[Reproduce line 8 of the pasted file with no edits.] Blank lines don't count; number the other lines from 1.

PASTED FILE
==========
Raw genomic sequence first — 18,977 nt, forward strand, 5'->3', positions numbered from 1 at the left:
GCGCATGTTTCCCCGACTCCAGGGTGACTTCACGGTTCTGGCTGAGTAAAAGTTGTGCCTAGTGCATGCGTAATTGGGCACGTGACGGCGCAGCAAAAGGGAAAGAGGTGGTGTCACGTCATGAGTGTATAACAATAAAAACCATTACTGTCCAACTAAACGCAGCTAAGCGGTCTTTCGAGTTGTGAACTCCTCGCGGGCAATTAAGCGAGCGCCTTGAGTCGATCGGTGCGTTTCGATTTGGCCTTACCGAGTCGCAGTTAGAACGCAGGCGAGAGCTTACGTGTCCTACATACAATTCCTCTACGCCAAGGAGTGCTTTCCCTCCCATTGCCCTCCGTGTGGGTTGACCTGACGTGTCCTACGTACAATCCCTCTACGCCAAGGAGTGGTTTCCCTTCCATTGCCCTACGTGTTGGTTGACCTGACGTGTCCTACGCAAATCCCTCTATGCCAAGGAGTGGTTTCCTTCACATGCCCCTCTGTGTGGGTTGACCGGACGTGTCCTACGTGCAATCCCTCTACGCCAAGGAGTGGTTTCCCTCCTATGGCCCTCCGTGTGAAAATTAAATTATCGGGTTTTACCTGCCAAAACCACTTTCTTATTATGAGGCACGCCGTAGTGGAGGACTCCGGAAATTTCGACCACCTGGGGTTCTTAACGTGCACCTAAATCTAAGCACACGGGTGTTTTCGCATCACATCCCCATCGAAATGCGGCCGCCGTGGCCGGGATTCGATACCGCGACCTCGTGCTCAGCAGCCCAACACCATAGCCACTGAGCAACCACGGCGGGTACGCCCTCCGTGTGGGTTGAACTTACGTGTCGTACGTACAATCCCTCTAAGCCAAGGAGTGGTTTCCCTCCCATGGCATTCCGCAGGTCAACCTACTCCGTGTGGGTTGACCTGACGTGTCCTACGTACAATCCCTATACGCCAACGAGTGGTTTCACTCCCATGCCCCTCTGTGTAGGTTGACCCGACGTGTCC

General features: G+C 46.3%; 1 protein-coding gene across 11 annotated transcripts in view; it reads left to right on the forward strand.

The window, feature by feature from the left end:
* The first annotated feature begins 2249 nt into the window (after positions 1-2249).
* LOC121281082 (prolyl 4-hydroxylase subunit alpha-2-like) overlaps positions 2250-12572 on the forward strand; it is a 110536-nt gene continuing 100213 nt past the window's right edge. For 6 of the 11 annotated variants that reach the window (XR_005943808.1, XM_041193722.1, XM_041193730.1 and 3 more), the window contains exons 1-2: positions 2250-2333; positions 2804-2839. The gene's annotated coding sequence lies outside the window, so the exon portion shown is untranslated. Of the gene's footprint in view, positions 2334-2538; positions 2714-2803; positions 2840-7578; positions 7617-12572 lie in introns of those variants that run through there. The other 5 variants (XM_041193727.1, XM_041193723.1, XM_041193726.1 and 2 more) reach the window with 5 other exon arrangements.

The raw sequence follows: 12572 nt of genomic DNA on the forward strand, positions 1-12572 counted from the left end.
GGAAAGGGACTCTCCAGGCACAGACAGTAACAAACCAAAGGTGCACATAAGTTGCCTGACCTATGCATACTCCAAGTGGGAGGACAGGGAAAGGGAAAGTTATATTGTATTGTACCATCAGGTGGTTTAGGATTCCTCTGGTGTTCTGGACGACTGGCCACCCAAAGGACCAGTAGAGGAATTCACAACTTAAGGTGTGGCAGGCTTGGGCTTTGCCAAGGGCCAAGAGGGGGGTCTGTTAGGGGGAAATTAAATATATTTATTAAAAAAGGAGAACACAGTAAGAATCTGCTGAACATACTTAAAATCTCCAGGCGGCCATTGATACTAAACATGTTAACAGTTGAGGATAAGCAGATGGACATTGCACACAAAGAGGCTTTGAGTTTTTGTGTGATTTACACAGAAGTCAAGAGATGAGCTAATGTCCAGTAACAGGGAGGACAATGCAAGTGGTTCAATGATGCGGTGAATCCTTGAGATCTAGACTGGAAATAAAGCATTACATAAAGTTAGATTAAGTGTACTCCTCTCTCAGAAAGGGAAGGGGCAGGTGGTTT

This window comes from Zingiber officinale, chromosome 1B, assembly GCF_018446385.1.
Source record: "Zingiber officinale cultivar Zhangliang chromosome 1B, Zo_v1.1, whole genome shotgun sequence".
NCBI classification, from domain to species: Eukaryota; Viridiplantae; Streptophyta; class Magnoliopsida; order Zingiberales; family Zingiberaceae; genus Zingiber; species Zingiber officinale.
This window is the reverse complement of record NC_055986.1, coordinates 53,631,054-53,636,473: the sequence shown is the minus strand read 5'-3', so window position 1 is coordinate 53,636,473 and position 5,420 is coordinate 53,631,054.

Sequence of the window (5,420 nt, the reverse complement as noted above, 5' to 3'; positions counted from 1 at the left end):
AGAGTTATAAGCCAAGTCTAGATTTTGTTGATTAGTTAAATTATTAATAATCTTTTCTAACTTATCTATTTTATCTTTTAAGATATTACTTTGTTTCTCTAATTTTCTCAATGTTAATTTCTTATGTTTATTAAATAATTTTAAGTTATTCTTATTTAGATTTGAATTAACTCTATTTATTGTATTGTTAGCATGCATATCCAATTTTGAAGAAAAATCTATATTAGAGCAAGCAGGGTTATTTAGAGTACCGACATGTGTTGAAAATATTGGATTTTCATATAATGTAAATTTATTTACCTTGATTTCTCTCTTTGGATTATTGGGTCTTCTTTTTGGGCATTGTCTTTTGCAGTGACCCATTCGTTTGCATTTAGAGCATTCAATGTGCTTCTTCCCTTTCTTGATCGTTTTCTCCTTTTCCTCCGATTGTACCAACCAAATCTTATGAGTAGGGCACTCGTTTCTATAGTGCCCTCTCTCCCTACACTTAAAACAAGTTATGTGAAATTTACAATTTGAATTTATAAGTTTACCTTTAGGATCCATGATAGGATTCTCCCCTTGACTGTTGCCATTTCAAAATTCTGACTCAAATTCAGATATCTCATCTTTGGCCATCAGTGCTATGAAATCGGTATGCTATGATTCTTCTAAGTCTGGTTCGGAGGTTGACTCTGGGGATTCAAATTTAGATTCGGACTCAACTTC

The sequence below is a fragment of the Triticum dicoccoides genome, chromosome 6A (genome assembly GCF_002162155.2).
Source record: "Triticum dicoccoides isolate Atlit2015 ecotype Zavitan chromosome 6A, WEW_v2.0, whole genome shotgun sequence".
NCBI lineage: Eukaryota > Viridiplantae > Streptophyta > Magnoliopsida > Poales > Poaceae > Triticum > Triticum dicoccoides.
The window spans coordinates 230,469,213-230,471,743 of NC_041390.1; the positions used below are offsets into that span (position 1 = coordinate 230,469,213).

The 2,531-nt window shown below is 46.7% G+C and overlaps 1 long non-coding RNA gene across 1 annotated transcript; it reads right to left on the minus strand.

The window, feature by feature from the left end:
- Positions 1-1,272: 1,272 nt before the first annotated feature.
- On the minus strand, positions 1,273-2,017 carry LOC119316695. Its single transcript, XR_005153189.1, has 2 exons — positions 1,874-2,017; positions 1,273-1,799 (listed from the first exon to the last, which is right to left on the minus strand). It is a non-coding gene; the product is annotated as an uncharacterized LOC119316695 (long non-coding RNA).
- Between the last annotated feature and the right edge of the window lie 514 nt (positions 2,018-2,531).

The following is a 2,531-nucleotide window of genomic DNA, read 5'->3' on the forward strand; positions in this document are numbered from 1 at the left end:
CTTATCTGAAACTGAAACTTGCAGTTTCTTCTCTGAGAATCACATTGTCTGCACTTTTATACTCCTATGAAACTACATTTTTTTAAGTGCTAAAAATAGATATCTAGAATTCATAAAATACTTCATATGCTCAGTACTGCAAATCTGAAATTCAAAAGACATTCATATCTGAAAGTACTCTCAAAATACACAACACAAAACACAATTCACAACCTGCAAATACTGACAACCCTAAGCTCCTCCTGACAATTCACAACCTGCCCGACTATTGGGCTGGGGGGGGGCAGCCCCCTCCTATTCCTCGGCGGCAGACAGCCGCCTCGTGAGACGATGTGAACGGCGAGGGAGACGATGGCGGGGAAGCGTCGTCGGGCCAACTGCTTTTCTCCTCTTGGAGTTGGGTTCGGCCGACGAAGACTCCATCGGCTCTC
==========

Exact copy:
GGAAAGGGACTCTCCAGGCACAGACAGTAACAAACCAAAGGTGCACATAAGTTGCCTGACCTATGCATACTCCAAGTGGGAGGACAGGGAAAGGGAAAGTTATATTGTATTGTACCATCAGGTGGTTTAGGATTCCTCTGGTGTTCTGGACGACTGGCCACCCAAAGGACCAGTAGAGGAATTCACAACTTAAGGTGTGGCAGGCTTGGGCTTTGCCAAGGGCCAAGAGGGGGGTCTGTTAGGGGGAAATTAAATATATTTATTAAAAAAGGAGAACACAGTAAGAATCTGCTGAACATACTTAAAATCTCCAGGCGGCCATTGATACTAAACATGTTAACAGTTGAGGATAAGCAGATGGACATTGCACACAAAGAGGCTTTGAGTTTTTGTGTGATTTACACAGAAGTCAAGAGATGAGCTAATGTCCAGTAACAGGGAGGACAATGCAAGTGGTTCAATGATGCGGTGAATCCTTGAGATCTAGACTGGAAATAAAGCATTACATAAAGTTAGATTAAGTGTACTCCTCTCTCAGAAAGGGAAGGGGCAGGTGGTTT